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  • Author: Shaoyu Yuan
  • Publication Date: 02-2020
  • Content Type: Special Report
  • Institution: Georgetown Journal of International Affairs
  • Abstract: Tensions in the South China Sea continue to rise. China’s People’s Liberation Army Navy (PLAN)’s Rear Admiral Lou Yuan, regarded as a hawkish military commentator, recently proclaimed that the continuing dispute over the ownership of the South China Sea could be resolved by sinking two US aircraft carriers. Statements like these result in a legitimate fear that China’s increasing presence in the South China Sea might spark a kinetic military conflict with the United States. However, while most Western scholars and media are paying excessive attention to the rise of China, few are contemplating China’s weaknesses in the region. Despite China’s constant verbal objections and rising tensions with the United States in the last century, the world has yet to witness any major military confrontation between the two superpowers. China will continue to avoid directly confronting the United States in the South China Sea for at least another decade because China’s military remains immature and defective.
  • Topic: Security, Power Politics, Territorial Disputes, Grand Strategy, Conflict
  • Political Geography: China, Asia, North America, South China, United States of America
  • Author: Obert Hodzi
  • Publication Date: 01-2020
  • Content Type: Special Report
  • Institution: Georgetown Journal of International Affairs
  • Abstract: With a few exceptions, armed civil wars are no longer commonplace in Africa, but anti-government protests are. Instead of armed rebels, unarmed civilians are challenging regimes across Africa to reconsider their governance practices and deliver both political and economic change. In their responses, regimes in countries like Zimbabwe, Cameroon, Rwanda, and Burundi have favored the combat mode—responding to dissent with military and repressive means. With few options, civilian movements look to the United States for protection and support while their governments look to China for reinforcement. If the United States seeks to reassert its influence in Africa and strengthen its democratic influence, its strategy needs to go beyond counterterrorism and respond to Africa’s pressing needs while supporting the African people in their quest for democracy and human rights.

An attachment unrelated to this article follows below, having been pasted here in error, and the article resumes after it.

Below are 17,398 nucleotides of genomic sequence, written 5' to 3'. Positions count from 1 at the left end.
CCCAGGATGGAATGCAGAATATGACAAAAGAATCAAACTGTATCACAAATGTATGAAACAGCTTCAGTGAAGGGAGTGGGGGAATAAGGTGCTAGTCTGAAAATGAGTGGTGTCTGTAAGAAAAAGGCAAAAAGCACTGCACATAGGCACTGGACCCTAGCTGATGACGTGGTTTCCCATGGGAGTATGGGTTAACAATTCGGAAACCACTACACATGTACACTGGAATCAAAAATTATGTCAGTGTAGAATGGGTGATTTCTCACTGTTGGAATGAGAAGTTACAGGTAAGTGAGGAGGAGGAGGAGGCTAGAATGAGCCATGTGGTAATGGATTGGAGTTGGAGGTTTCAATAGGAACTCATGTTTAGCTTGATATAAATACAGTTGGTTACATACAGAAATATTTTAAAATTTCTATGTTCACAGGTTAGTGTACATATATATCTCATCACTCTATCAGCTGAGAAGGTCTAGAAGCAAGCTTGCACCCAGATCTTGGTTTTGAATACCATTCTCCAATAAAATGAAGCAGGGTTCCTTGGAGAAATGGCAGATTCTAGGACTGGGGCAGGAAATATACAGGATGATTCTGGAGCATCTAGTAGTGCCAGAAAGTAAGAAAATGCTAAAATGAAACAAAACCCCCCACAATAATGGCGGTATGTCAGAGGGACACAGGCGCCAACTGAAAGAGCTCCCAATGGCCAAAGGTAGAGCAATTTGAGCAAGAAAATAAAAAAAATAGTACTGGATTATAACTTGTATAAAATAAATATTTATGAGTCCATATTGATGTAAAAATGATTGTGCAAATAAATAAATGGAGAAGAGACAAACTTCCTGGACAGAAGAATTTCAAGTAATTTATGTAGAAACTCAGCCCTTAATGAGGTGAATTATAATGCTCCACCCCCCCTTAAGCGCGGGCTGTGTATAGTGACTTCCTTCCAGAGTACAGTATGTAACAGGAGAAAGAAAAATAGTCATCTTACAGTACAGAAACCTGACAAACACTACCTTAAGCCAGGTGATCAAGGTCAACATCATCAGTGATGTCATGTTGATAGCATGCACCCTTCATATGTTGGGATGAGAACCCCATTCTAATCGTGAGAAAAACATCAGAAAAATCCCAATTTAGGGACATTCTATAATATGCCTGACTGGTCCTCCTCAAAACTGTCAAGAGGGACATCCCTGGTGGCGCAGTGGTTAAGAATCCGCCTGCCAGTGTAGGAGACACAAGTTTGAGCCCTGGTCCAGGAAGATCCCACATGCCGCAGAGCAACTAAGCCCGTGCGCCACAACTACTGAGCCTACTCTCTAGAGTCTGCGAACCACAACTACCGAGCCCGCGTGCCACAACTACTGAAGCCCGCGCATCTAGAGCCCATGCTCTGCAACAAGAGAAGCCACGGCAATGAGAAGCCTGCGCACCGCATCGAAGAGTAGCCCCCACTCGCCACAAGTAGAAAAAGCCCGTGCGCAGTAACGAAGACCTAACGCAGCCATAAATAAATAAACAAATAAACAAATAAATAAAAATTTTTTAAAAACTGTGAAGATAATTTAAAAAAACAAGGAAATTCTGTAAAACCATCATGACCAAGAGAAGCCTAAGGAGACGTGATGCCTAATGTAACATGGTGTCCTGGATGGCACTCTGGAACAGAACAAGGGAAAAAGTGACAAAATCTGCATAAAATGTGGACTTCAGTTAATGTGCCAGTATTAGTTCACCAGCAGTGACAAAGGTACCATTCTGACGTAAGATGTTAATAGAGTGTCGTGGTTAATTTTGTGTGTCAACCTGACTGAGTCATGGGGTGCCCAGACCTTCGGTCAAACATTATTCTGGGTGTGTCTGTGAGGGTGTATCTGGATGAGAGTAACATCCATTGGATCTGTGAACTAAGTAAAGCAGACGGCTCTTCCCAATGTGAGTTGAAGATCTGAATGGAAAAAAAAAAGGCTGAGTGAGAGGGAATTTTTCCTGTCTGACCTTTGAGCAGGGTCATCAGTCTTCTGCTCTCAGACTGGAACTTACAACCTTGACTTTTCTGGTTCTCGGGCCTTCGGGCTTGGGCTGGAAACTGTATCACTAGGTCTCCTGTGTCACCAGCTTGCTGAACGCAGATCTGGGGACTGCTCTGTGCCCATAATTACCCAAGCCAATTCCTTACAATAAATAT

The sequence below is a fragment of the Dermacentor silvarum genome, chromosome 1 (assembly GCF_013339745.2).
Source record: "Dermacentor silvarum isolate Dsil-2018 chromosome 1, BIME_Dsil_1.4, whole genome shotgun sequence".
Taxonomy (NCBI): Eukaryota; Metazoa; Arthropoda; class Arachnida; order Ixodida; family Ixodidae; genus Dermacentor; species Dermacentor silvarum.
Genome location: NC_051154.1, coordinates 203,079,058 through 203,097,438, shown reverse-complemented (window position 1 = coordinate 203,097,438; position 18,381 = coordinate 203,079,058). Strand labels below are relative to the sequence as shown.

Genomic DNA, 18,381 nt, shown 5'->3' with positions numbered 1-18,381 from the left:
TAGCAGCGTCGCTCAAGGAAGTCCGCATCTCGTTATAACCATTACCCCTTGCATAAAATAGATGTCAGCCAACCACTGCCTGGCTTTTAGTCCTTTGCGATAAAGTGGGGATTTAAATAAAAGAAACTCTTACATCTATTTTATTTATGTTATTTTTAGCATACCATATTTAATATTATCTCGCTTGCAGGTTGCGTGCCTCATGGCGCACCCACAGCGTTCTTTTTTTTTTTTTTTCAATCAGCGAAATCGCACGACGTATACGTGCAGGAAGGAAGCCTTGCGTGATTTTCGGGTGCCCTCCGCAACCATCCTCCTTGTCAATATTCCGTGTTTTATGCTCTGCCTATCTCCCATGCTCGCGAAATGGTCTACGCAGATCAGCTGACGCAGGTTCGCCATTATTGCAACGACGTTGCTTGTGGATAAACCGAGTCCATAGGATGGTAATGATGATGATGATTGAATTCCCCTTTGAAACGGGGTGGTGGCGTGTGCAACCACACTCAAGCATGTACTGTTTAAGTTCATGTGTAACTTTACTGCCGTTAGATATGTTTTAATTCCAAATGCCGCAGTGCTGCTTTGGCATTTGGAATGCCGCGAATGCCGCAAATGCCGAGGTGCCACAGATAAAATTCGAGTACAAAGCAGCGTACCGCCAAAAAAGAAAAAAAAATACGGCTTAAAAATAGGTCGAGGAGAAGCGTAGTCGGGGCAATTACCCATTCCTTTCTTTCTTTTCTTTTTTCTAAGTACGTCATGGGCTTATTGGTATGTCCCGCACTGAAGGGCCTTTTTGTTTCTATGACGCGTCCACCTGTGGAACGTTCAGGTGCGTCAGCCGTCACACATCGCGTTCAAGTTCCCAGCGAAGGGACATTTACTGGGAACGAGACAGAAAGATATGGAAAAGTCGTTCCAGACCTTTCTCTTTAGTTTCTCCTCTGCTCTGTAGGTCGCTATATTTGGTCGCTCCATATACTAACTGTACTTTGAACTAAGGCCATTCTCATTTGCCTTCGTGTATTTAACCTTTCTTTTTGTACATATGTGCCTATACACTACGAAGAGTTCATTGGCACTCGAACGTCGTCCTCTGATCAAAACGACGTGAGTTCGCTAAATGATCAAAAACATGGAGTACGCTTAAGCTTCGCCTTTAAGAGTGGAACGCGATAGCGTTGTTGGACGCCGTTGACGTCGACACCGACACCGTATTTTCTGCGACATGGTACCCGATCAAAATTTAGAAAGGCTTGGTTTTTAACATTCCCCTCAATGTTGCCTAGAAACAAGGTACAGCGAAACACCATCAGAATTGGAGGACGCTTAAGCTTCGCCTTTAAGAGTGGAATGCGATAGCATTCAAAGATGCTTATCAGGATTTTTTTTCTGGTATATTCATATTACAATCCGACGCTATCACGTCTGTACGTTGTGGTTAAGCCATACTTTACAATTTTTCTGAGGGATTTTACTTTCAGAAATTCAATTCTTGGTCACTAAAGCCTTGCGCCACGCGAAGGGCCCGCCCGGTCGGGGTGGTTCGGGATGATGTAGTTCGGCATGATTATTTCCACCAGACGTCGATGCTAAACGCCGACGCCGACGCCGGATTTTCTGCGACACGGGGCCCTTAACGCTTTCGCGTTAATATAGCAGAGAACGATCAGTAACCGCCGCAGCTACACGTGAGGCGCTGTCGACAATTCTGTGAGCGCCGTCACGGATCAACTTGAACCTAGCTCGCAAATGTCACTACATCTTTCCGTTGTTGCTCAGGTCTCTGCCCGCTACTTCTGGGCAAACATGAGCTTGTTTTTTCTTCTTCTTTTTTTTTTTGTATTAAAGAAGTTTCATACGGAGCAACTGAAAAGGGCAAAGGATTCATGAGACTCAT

• Topic: Security, Conflict, State Violence, Civilians
  • Political Geography: Africa, China, Asia, North America, United States of America
  • Author: Ian Williams
  • Publication Date: 01-2020
  • Content Type: Special Report
  • Institution: Georgetown Journal of International Affairs
  • Abstract: For decades, China has engaged in a fervent game of “catch-up” with U.S. military capabilities. This effort, which has ballooned China’s defense spending to 620 percent of its 1990 level, is beginning to bear real fruit. While still far from achieving military parity, China’s military technology and doctrine are quickly coalescing into a coherent form of warfare, tailored to overpowering the U.S. military in a short, sharp conflict in the Eastern Pacific. This strategy of “informationized” warfare focuses first on eroding U.S. situational awareness, communications, and precision targeting capabilities.
  • Topic: Security, Science and Technology, Military Affairs, Weapons , Military Spending, Conflict, Surveillance
  • Political Geography: China, Asia, North America, United States of America
  • Author: Brendan Taylor
  • Publication Date: 02-2020
  • Content Type: Policy Brief
  • Institution: Lowy Institute for International Policy